We can’t arrest our way out of this public health crisis.


1 in 5 incarerated people is locked up for a drug offense


Decriminalizing and decoupling drug use from the criminal justice system are among the most effective, immediate things we can do to stop the ongoing harms of the war on drugs.

Criminalization creates barriers that can last a lifetime

The very presence of a drug arrest or charge can create barriers that last a lifetime.

A criminal record for even a misdemeanor drug charge can sometimes be an automatic barrier to getting a job, accessing housing, qualifying for a credit card or student loan, and can also automatically disqualify people from getting a professional license for their trade, like trucking or barbering.

Incarceration worsens health outcomes, causes more trauma, and increases the risk of dying from an overdose.

In the first two weeks after their release from prison, individuals are almost 13 times more likely to die from an overdose

Prisons have become “exposure points” for extreme violence that undermines rehabilitation, reentry, and mental and physical health. And, the effects of these earlier traumas carry over into people’s incarceration, making the pursuit of long term recovery an even more difficult road to navigate.

  • Incarceration is linked with increased mortality from overdose.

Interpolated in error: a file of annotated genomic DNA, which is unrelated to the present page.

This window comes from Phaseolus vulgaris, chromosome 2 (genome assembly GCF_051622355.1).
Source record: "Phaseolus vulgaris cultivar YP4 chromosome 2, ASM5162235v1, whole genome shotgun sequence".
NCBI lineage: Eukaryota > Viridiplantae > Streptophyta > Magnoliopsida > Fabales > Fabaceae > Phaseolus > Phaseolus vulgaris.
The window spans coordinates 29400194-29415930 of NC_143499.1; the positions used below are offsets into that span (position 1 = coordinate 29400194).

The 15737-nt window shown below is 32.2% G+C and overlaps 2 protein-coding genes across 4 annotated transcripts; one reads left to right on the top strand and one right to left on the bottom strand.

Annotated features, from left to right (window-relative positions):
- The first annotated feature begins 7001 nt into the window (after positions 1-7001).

• In the first two weeks after their release from prison, individuals are almost 13 times more likely to die than the general population.
  • From 2001 to 2018, the number of people who have died of drug or alcohol intoxication in state prisons increased by more than 600%.

The criminalization of drug possession contributes to stigma and deters people from seeking voluntary health services, including substance use disorder (SUD) treatment. This stigma also affects provision of health services, as people with substance use needs report that service providers treat them worse because they use drugs.

Property crime is most often associated with addiction; these crimes have gone down moderately.

The most damaging way that Oregon has been an outlier is that we have been at the bottom of the nation in providing services proven to help people suffering from addiction, while also having the top rate of addiction out of any state. That is what Measure 110 is changing, and we need to keep going.

To be clear, Measure 110 only decriminalized possession of small amounts of drugs. All other drug crimes — like manufacturing, dealing, intent to sell, driving under the influence, etc. — all remain illegal. Keeping people with substance use issues out of the criminal justice system makes it easier for them to access critical services. 

The bottom line: Getting arrested should not be a prerequisite for getting help.

Coercing people into treatment undermines their dignity and autonomy, and evidence shows that coerced treatment is largely ineffective. In order to work, addiction recovery services must be evidence-based, voluntary, and accessible. 

That’s exactly what Measure 110 does. That’s why decriminalization has been so effective in other countries when it comes to reducing stigma, connecting people with critical services, and ultimately preventing more people we love from dying from drug overdose.

Accessible Services Matter

Measure 110 makes care more accessible to more people by removing barriers to and conditions for care. The Oregon Health Authority reports that in only six months, Measure 110 funding enabled over 16,000 more people to receive care.